One of jazz’s most distinguished critics and historians receives a welcome compilation.
Currently director of Rutgers University’s Institute of Jazz Studies, Morgenstern has written prolifically and insightfully about jazz since the ’50s. Incredibly, the present volume is the first anthology of his work. Sensitively edited by Sheldon Meyer, it kicks off with a lovely memoir, “Reminiscing in Tempo,” which recalls how Morgenstern got hooked on jazz as a youth in Vienna, a refugee in wartime Europe, and a newly emigrated arrival in ’40s New York. The book then plunges into his voluminous writing about jazz—profiles, concert reviews, album liner notes, and think pieces produced over six decades. Morgenstern is steeped in the history of traditional jazz; his work reflects a deep familiarity with the minutiae of the music, and he will often debunk a much-circulated myth or illuminate a fine discographical point. He is also a trained musician with a working knowledge of technique and improvisational mechanics, and has a rare ability to get inside a jazz performance and demonstrate what makes it tick. It’s hard to beat his keen observations of such crucial players as Louis Armstrong (who was a longtime friend), Duke Ellington, and Miles Davis, but he writes with equal vibrancy about lesser-known or neglected figures he champions. His pieces about the late, now-overlooked trumpeter Oran “Hot Lips” Page are models of what fine writing about jazz should be: He considers the life and career of this superb musician with warmth, subtle humor, a sharp eye and ear for detail, and a thorough understanding of the jazz milieu. The only drawback is that Morgenstern’s interest in the music’s development evidently began to wane in the early ’60s, when the “new thing” of John Coltrane, Ornette Coleman, and Cecil Taylor (about whom he writes with clarity) was in its ascendancy; latter-day insurgents garner scant attention here. That cavil aside, few jazz observers swing as mightily as Morgenstern.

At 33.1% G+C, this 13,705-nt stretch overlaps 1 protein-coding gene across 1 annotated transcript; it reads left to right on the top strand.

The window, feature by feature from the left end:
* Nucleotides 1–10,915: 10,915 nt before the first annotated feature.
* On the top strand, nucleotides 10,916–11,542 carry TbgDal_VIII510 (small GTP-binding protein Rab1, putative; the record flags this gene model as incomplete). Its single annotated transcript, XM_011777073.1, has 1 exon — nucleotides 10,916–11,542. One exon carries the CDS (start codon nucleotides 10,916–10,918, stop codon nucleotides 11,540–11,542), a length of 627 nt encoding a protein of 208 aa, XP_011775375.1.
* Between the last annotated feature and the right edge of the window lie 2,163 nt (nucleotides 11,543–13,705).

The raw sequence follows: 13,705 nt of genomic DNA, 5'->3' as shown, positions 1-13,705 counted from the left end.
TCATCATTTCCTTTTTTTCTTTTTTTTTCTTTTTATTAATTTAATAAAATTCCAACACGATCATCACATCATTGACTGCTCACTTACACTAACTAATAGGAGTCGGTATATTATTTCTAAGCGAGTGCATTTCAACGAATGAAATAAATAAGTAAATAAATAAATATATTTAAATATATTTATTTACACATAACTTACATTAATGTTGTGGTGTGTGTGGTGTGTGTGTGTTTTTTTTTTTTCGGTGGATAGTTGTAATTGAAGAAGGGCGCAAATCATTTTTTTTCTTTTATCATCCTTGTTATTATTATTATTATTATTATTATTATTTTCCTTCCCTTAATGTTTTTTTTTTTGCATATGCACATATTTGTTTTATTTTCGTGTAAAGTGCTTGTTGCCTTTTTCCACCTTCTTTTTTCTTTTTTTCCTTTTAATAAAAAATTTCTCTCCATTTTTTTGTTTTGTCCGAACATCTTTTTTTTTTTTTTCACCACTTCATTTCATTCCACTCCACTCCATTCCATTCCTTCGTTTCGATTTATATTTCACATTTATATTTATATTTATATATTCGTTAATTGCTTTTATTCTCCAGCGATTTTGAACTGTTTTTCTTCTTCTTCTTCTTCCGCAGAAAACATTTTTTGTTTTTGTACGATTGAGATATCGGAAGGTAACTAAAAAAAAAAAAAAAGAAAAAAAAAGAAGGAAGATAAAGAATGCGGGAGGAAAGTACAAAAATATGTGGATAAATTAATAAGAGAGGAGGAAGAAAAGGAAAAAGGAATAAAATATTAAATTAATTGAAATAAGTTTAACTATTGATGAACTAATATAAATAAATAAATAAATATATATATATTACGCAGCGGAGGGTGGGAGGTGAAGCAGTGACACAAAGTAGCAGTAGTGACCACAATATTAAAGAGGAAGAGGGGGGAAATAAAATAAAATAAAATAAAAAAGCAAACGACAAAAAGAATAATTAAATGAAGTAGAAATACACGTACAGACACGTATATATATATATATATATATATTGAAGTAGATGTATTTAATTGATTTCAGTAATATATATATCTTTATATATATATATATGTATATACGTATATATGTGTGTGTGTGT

An informative, brightly written anthology—and a must for any jazz bookshelf.